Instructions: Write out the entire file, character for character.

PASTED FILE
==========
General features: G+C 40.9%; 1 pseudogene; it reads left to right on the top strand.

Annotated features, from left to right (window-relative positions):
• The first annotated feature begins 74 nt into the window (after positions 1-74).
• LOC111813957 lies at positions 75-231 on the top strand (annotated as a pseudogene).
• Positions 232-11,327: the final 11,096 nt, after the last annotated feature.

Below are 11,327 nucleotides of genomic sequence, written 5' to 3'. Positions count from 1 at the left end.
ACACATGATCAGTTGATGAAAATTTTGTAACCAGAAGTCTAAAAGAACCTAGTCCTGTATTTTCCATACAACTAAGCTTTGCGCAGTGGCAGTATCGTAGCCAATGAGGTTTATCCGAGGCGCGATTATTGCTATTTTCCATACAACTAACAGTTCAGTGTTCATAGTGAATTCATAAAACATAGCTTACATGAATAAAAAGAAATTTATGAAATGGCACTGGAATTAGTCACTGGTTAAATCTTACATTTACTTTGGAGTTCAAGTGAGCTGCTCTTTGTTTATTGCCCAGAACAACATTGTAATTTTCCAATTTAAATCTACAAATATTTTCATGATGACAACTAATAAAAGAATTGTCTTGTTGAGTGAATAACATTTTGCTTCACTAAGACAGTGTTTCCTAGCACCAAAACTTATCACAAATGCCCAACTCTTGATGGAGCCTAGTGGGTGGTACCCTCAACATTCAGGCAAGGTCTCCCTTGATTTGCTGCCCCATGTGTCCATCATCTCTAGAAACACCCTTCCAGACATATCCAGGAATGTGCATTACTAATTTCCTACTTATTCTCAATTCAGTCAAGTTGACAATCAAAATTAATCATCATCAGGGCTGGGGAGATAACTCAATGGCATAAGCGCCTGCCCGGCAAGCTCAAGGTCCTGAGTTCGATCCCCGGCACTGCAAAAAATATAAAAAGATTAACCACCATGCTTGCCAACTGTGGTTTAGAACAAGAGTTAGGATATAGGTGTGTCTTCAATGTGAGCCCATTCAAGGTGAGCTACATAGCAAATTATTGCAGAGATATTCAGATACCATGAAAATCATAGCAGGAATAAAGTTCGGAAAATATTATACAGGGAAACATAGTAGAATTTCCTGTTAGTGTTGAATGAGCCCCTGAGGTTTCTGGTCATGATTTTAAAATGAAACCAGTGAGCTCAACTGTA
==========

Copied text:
General features: G+C 40.9%; 1 pseudogene; it reads left to right on the top strand.

Annotated features, from left to right (window-relative positions):
• The first annotated feature begins 74 nt into the window (after positions 1-74).
• LOC111813957 lies at positions 75-231 on the top strand (annotated as a pseudogene).
• Positions 232-11,327: the final 11,096 nt, after the last annotated feature.

Below are 11,327 nucleotides of genomic sequence, written 5' to 3'. Positions count from 1 at the left end.
ACACATGATCAGTTGATGAAAATTTTGTAACCAGAAGTCTAAAAGAACCTAGTCCTGTATTTTCCATACAACTAAGCTTTGCGCAGTGGCAGTATCGTAGCCAATGAGGTTTATCCGAGGCGCGATTATTGCTATTTTCCATACAACTAACAGTTCAGTGTTCATAGTGAATTCATAAAACATAGCTTACATGAATAAAAAGAAATTTATGAAATGGCACTGGAATTAGTCACTGGTTAAATCTTACATTTACTTTGGAGTTCAAGTGAGCTGCTCTTTGTTTATTGCCCAGAACAACATTGTAATTTTCCAATTTAAATCTACAAATATTTTCATGATGACAACTAATAAAAGAATTGTCTTGTTGAGTGAATAACATTTTGCTTCACTAAGACAGTGTTTCCTAGCACCAAAACTTATCACAAATGCCCAACTCTTGATGGAGCCTAGTGGGTGGTACCCTCAACATTCAGGCAAGGTCTCCCTTGATTTGCTGCCCCATGTGTCCATCATCTCTAGAAACACCCTTCCAGACATATCCAGGAATGTGCATTACTAATTTCCTACTTATTCTCAATTCAGTCAAGTTGACAATCAAAATTAATCATCATCAGGGCTGGGGAGATAACTCAATGGCATAAGCGCCTGCCCGGCAAGCTCAAGGTCCTGAGTTCGATCCCCGGCACTGCAAAAAATATAAAAAGATTAACCACCATGCTTGCCAACTGTGGTTTAGAACAAGAGTTAGGATATAGGTGTGTCTTCAATGTGAGCCCATTCAAGGTGAGCTACATAGCAAATTATTGCAGAGATATTCAGATACCATGAAAATCATAGCAGGAATAAAGTTCGGAAAATATTATACAGGGAAACATAGTAGAATTTCCTGTTAGTGTTGAATGAGCCCCTGAGGTTTCTGGTCATGATTTTAAAATGAAACCAGTGAGCTCAACTGTA